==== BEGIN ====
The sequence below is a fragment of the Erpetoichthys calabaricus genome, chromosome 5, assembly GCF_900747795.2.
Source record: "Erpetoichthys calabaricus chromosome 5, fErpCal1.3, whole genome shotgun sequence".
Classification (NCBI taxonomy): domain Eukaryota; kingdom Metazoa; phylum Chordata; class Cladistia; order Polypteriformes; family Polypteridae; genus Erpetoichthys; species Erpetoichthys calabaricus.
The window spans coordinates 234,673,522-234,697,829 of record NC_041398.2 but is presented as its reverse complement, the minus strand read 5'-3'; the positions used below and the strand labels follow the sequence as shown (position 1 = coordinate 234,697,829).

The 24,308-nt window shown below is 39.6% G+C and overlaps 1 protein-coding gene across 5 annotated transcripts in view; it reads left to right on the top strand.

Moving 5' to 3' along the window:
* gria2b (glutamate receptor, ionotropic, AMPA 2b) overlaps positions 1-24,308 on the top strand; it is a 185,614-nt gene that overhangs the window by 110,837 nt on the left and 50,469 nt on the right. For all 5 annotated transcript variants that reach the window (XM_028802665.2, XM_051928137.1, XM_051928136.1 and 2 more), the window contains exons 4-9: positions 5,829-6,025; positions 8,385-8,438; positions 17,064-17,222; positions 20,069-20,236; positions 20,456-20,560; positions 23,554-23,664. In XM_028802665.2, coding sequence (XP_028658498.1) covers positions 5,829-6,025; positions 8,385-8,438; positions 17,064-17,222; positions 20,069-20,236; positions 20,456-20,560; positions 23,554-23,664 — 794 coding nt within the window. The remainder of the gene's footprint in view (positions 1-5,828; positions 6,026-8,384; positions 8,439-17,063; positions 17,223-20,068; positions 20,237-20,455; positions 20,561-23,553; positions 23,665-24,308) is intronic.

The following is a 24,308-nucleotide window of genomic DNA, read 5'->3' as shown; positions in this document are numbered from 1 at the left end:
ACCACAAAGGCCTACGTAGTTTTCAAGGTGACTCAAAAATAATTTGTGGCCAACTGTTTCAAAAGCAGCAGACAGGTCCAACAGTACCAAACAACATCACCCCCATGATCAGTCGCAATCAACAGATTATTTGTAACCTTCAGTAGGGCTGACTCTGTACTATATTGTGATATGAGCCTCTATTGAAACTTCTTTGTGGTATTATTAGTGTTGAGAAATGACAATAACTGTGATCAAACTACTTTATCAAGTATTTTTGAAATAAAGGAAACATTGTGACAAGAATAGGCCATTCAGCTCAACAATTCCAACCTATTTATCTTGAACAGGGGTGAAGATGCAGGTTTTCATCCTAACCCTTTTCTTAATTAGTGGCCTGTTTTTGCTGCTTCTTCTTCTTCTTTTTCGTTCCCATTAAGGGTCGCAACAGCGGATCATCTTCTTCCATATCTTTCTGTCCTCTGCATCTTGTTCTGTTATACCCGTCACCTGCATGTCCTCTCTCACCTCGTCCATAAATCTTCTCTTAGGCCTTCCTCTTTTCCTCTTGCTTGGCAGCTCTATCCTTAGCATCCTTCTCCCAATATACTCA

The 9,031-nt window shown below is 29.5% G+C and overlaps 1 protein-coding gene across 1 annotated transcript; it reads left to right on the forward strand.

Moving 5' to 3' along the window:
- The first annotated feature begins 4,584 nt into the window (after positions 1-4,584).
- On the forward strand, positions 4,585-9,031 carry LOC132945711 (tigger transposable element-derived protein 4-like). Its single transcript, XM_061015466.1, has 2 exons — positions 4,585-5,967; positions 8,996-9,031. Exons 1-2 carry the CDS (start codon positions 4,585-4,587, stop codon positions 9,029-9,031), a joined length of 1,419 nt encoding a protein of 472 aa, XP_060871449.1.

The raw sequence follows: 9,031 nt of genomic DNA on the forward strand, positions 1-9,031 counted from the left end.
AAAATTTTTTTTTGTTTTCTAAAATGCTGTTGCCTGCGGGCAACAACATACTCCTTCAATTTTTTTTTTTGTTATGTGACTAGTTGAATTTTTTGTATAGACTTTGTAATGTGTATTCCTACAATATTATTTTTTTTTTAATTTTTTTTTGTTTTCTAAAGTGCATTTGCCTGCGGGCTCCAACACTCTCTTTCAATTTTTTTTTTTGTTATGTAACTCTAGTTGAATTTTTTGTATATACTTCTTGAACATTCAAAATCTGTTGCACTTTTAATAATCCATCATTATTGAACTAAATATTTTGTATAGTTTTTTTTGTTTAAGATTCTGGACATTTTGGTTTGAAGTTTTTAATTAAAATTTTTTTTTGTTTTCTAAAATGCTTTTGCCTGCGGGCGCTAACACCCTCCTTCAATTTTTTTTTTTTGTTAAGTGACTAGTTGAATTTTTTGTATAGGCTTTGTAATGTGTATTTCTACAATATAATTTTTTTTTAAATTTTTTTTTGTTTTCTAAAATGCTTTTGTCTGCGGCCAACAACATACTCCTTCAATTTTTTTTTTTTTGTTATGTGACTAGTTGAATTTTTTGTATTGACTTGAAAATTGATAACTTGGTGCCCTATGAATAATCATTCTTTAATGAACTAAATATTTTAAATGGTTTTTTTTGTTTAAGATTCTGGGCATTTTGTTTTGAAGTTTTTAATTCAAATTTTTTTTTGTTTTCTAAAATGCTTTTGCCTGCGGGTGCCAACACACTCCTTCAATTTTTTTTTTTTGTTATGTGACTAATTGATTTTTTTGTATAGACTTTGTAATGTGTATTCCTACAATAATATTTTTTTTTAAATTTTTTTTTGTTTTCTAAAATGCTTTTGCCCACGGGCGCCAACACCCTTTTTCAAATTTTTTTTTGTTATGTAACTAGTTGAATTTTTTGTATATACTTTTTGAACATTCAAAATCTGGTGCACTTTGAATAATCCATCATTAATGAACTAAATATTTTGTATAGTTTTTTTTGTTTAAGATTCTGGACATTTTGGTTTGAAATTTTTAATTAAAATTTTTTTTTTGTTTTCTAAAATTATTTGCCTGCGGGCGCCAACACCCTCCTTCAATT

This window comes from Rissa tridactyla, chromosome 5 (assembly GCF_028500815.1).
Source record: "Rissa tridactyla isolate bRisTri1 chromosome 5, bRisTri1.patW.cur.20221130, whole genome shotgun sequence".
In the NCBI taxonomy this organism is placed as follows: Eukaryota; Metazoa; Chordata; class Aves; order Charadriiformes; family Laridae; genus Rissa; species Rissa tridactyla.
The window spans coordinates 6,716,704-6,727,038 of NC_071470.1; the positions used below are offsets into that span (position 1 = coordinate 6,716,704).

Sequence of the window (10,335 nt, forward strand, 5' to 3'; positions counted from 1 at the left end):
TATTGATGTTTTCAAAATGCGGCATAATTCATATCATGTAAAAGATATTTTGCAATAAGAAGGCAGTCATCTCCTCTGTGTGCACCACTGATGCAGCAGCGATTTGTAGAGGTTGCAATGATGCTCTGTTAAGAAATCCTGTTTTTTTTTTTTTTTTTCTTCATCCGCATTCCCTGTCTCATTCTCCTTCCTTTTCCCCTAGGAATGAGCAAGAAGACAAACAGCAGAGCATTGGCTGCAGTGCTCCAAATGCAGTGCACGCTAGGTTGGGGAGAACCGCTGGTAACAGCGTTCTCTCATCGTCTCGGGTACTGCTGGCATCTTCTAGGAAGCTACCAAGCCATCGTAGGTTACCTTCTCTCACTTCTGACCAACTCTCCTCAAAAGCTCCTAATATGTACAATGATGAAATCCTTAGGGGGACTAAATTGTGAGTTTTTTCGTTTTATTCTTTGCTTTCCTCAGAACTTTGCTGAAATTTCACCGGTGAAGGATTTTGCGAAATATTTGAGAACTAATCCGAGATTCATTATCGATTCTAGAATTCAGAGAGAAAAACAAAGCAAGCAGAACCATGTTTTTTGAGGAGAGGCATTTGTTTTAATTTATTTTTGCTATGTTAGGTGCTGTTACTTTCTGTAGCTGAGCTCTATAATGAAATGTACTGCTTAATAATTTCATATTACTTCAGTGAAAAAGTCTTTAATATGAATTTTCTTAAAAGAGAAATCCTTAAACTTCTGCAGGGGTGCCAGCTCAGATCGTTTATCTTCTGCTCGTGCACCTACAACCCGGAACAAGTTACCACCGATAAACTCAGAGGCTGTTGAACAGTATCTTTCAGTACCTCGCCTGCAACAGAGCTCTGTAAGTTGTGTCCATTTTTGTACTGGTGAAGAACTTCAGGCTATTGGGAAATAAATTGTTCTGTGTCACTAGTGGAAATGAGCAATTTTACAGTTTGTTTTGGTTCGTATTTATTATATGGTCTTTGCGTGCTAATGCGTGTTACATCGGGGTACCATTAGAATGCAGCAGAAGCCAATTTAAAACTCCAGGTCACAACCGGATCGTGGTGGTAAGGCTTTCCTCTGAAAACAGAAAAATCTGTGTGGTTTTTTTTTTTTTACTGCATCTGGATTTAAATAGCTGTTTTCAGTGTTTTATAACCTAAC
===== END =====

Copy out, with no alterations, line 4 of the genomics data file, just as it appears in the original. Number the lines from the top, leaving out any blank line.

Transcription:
The window spans coordinates 234,673,522-234,697,829 of record NC_041398.2 but is presented as its reverse complement, the minus strand read 5'-3'; the positions used below and the strand labels follow the sequence as shown (position 1 = coordinate 234,697,829).